How Can We Better Support a Walkable Community Movement? Share Your Vision With Us
2021 brings hope for change – what do you want it to be? We’re inviting you to share your challenges and your ideas for the future with us through THIS SURVEY, so that we can better represent and support local communities.
The intersecting challenges of health, climate, safety, and mobility justice call for transformative change. We believe that change will come from engaged people in communities across the country, and the best solutions arise from the knowledge of those nearest the problem.
With a new administration in Washington, we are of course thinking about national policies. But please do not limit your responses to what the federal government can do – also identify the local changes you want to see. And don’t just give us transportation policy. If you think the path to walkable, movable communities goes through other tools then let us know that. The survey intentionally contains open-ended questions because we don’t want to channel your input into well known ruts.
The reality is that there is not one solution to creating our vision. We face obstacles at every level of government, and in virtually every policy area. And our government represents a culture that is often hostile to those walking and moving outside of cars.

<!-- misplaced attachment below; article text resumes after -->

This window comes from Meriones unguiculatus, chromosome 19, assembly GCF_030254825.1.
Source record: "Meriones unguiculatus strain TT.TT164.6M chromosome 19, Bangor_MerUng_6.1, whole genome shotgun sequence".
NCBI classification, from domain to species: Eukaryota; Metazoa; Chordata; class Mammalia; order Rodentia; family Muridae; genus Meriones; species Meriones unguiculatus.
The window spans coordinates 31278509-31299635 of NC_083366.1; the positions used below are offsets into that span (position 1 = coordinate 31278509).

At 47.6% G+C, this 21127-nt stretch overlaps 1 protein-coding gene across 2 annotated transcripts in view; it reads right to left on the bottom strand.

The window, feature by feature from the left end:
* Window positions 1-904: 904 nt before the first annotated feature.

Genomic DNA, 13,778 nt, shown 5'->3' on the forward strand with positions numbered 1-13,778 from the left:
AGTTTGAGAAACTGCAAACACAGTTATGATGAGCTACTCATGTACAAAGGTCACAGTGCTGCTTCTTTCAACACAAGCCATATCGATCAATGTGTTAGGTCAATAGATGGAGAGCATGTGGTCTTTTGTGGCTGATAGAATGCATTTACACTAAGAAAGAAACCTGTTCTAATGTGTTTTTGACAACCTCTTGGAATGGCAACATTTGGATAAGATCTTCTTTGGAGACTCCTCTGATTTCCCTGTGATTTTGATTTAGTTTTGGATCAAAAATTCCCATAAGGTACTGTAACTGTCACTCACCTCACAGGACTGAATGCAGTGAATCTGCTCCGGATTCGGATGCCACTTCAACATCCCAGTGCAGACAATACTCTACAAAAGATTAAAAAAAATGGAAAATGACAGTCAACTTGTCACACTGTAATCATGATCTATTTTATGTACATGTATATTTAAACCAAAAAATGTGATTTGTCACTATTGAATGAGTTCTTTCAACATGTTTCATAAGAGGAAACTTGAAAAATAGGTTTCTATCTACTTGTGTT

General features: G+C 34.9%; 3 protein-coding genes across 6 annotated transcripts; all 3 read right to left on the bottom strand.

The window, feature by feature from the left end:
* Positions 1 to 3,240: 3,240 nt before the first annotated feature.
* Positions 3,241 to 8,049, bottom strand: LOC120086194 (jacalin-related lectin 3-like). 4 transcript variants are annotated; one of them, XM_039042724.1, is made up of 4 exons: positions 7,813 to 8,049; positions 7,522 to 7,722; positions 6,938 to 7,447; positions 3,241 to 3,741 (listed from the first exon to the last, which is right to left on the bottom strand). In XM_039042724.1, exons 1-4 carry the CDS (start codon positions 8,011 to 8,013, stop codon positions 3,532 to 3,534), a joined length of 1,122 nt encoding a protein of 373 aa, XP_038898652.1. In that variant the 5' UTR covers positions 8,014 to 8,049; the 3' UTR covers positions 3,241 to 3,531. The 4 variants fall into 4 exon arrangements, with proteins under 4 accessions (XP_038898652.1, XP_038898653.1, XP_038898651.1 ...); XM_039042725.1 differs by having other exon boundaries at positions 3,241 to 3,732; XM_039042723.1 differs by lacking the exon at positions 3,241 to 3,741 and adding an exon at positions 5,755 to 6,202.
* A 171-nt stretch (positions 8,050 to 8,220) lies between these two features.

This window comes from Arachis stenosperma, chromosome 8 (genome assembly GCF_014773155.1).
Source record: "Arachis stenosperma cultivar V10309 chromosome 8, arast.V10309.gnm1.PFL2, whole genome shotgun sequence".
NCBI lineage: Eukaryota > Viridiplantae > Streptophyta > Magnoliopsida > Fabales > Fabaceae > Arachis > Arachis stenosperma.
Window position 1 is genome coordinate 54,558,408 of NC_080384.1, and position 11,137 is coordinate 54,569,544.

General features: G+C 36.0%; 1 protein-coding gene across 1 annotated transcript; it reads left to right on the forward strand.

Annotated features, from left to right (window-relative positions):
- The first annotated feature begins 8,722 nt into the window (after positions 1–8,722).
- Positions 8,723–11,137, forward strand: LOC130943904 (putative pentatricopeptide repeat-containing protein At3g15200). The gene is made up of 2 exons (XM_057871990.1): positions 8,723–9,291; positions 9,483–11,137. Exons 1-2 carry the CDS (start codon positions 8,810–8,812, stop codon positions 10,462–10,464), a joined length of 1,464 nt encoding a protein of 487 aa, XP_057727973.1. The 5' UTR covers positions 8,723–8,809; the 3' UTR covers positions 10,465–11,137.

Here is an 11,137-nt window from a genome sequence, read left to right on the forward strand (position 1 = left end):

With a new administration and hope that the pandemic will end, this is a time to think big – even if we know politics may constrain us. We are heartened by the ideas we’re now seeing. The new administration included sidewalks, transit, climate and racial equity as transition priorities. The new USDOT head has committed to address highways that have divided black and brown communities.
With allies we are pushing for more money in transportation reauthorization bills, and giving transit 50% of the budget, not 20%. We’ve called on USDOT and the National Highway Traffic Safety Administration to prioritize pedestrian safety.
Advocates around the nation are calling for mobility justice – eliminating laws and practices that constrain movement or lead to selective enforcement against black, indigenous and other people of color. Others are calling to break down exclusionary zoning practices and invest in affordable housing so that more people can live in existing walkable communities.
Our mission is be a national voice for inclusive walkable communities, and to support local advocacy organizations through our webinars, Walking College, community changes grants and technical assistance programs. To do that, no matter the type and nature of your civic engagement, we need your thoughts. We look forward to hearing from you!